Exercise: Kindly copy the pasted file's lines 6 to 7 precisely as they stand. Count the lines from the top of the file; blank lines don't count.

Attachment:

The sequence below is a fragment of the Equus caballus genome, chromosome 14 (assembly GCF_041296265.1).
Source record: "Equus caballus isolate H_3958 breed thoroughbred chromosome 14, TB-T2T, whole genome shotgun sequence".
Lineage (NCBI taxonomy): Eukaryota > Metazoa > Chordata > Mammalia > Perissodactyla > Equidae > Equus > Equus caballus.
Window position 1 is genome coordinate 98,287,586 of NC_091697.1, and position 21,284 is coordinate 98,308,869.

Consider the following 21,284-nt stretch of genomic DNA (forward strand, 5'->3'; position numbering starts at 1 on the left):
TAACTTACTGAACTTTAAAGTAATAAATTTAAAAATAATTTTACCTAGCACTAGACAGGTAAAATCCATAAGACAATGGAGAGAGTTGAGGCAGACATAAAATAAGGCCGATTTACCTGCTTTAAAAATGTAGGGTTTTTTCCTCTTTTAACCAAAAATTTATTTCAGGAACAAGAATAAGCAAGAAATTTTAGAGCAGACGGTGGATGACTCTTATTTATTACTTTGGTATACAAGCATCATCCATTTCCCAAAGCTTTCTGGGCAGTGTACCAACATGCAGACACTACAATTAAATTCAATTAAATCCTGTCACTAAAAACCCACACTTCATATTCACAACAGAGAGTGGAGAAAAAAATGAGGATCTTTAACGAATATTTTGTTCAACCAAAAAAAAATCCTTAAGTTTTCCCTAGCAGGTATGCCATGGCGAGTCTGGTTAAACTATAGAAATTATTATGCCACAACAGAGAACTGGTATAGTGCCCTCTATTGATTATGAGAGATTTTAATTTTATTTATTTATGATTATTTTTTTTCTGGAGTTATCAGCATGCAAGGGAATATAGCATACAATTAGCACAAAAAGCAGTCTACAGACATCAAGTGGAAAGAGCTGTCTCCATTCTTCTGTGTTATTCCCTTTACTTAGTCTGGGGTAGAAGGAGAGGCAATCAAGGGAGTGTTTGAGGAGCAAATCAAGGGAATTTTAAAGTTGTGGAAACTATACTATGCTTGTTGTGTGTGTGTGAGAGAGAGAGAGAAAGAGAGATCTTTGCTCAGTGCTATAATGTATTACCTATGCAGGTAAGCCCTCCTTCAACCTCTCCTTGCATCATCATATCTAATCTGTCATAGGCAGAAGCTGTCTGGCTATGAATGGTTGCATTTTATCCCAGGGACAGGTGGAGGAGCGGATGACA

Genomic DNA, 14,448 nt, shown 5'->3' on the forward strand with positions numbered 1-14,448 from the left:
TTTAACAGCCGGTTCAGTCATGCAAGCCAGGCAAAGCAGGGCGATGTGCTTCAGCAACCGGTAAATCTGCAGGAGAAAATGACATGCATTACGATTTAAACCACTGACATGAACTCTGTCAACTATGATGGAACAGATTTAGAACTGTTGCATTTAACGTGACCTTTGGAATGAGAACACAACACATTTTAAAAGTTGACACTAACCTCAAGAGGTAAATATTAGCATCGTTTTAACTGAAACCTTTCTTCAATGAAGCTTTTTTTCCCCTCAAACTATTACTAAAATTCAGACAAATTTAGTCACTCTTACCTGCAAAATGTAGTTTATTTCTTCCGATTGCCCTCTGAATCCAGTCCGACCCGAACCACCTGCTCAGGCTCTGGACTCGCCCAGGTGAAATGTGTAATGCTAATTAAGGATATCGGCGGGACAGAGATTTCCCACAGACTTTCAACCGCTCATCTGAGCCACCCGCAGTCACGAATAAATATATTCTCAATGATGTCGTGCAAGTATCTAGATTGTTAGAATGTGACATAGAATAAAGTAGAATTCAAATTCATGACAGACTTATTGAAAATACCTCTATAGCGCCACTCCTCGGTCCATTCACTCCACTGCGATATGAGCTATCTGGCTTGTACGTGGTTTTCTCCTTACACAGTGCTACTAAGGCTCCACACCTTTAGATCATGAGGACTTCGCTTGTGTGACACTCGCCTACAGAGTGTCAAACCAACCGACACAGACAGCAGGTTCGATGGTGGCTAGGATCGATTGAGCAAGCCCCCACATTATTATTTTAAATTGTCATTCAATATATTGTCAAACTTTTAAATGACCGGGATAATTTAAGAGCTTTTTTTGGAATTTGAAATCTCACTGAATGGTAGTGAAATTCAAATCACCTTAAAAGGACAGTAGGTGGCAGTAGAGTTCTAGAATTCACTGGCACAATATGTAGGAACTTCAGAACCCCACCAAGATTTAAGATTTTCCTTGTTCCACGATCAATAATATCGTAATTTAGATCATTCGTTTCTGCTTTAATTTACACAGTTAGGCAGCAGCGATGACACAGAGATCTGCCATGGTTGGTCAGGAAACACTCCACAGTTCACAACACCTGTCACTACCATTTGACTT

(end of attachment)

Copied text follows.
TAACTTACTGAACTTTAAAGTAATAAATTTAAAAATAATTTTACCTAGCACTAGACAGGTAAAATCCATAAGACAATGGAGAGAGTTGAGGCAGACATAAAATAAGGCCGATTTACCTGCTTTAAAAATGTAGGGTTTTTTCCTCTTTTAACCAAAAATTTATTTCAGGAACAAGAATAAGCAAGAAATTTTAGAGCAGACGGTGGATGACTCTTATTTATTACTTTGGTATACAAGCATCATCCATTTCCCAAAGCTTTCTGGGCAGTGTACCAACATGCAGACACTACAATTAAATTCAATTAAATCCTGTCACTAAAAACCCACACTTCATATTCACAACAGAGAGTGGAGAAAAAAATGAGGATCTTTAACGAATATTTTGTTCAACCAAAAAAAAATCCTTAAGTTTTCCCTAGCAGGTATGCCATGGCGAGTCTGGTTAAACTATAGAAATTATTATGCCACAACAGAGAACTGGTATAGTGCCCTCTATTGATTATGAGAGATTTTAATTTTATTTATTTATGATTATTTTTTTTCTGGAGTTATCAGCATGCAAGGGAATATAGCATACAATTAGCACAAAAAGCAGTCTACAGACATCAAGTGGAAAGAGCTGTCTCCATTCTTCTGTGTTATTCCCTTTACTTAGTCTGGGGTAGAAGGAGAGGCAATCAAGGGAGTGTTTGAGGAGCAAATCAAGGGAATTTTAAAGTTGTGGAAACTATACTATGCTTGTTGTGTGTGTGTGAGAGAGAGAGAGAAAGAGAGATCTTTGCTCAGTGCTATAATGTATTACCTATGCAGGTAAGCCCTCCTTCAACCTCTCCTTGCATCATCATATCTAATCTGTCATAGGCAGAAGCTGTCTGGCTATGAATGGTTGCATTTTATCCCAGGGACAGGTGGAGGAGCGGATGACA

Genomic DNA, 14,448 nt, shown 5'->3' on the forward strand with positions numbered 1-14,448 from the left: